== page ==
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Air Cannon

An image showing an air cannon made from a coffee cup with a hole in the base and a balloon over the top

Use pressure in an activity you can get a real blast from!

Australian Curriculum links

  • Science > Chemical Sciences > Year 5 > ACSSU077
  • Science > Physical Sciences > Year 4 > ACSSU076
  • Science > Physical Sciences > Year 7 > ACSSU117

You’ll need

  • A paper coffee cup (corrugated or reinforced cups work best)
  • A balloon
  • Scissors
  • Masking tape
  • Candle & matches (optional)
  • Torn up paper or confetti (optional)

What to do

  1. Cut off the top of the round part of the balloon and keep the section with the neck. Tie off the neck of the balloon.
  2. Stretch the open end of the balloon over the top of the cup, being careful not to squish the cup. Try and align the neck of the balloon with the middle of the cup. You may need to fasten with masking tape.
  3. With your pen, poke a hole about 1cm in diameter in the middle of the bottom of the cup. You have now built your air cannon.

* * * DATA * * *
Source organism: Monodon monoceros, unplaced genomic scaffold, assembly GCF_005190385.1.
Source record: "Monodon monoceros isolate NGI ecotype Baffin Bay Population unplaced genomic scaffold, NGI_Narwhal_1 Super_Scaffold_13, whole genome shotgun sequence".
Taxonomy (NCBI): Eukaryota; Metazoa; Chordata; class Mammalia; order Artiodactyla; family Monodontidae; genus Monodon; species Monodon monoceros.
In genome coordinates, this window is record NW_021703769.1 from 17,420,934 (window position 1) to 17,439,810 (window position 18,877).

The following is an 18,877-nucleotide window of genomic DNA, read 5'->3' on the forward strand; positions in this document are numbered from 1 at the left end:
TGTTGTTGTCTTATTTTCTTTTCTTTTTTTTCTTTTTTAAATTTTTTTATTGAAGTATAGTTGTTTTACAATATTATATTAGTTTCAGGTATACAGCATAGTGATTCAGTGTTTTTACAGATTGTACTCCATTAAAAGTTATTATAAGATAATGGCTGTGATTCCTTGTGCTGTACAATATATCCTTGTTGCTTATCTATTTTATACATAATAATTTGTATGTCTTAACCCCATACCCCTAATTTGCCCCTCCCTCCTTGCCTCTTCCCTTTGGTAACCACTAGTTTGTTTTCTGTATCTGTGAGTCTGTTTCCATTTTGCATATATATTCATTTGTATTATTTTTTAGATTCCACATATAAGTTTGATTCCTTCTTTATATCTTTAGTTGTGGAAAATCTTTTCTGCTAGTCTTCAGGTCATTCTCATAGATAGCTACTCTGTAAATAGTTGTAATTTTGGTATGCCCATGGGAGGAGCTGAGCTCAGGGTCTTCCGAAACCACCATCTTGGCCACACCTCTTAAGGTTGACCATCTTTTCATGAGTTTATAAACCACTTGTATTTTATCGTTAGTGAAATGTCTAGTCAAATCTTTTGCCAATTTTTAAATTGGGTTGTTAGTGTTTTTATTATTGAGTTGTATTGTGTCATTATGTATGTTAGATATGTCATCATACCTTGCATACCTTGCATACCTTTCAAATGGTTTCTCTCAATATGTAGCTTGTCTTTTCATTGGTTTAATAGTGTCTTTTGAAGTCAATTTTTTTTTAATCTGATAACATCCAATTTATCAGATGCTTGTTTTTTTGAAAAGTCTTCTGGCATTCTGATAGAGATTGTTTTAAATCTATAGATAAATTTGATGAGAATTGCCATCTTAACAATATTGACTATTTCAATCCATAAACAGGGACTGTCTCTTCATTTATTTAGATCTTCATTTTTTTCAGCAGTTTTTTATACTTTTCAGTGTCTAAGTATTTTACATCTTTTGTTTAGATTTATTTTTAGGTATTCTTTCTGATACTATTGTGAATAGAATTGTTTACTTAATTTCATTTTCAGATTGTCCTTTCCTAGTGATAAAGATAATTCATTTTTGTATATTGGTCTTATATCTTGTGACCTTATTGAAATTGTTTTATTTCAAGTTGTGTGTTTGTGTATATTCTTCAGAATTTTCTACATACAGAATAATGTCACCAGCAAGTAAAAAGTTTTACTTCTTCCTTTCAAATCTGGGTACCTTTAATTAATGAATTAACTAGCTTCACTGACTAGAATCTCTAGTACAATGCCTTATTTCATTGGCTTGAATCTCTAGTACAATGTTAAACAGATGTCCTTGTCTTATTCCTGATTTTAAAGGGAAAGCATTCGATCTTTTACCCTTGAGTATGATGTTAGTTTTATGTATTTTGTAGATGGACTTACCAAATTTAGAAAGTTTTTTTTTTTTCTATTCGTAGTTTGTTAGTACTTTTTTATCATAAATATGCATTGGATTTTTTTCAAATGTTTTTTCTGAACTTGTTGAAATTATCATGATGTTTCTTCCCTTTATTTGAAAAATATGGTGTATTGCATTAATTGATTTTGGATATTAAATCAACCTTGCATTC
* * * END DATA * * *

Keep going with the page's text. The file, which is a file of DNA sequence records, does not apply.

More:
4. Pull the balloon neck backwards then let it go suddenly so air shoots out of the hole at the bottom of the cup. Test that the air is coming out by having a friend place their hand in front of your air cannon.
  5. You can see the effects of the air cannon by shooting it at some torn up paper or the flame of a lit candle.

What’s happening?

Gases move from high pressure to low pressure. Drawing the balloon back lowers the pressure inside the cylinder, so air rushes in. Releasing the balloon increases the pressure inside the cylinder, so air rushes out, through the small exit hole. That’s where things get a bit more complicated.

The air starts spinning, rather than travelling in a straight line, for a number of reasons. These include friction between the air and the hole in the cup, as well the air outside the cup that resists moving away. The spinning air makes a toroidal vortex, which is a donut-shape of spinning air.

Real world links

Vortices form when fluids flow. You usually only notice them when you can see particles moving in the fluid, or have different coloured fluids mixing. Famous examples of these are smoke rings, which can be blown by volcanos and pirate’s cannons. Toroidal vortices can also be created underwater and are created by dolphins, who “play” with these underwater rings.

Scientists have recently used toroidal vortices to help explain how some waves behave strangely, as well as how they could help develop more efficient underwater travel.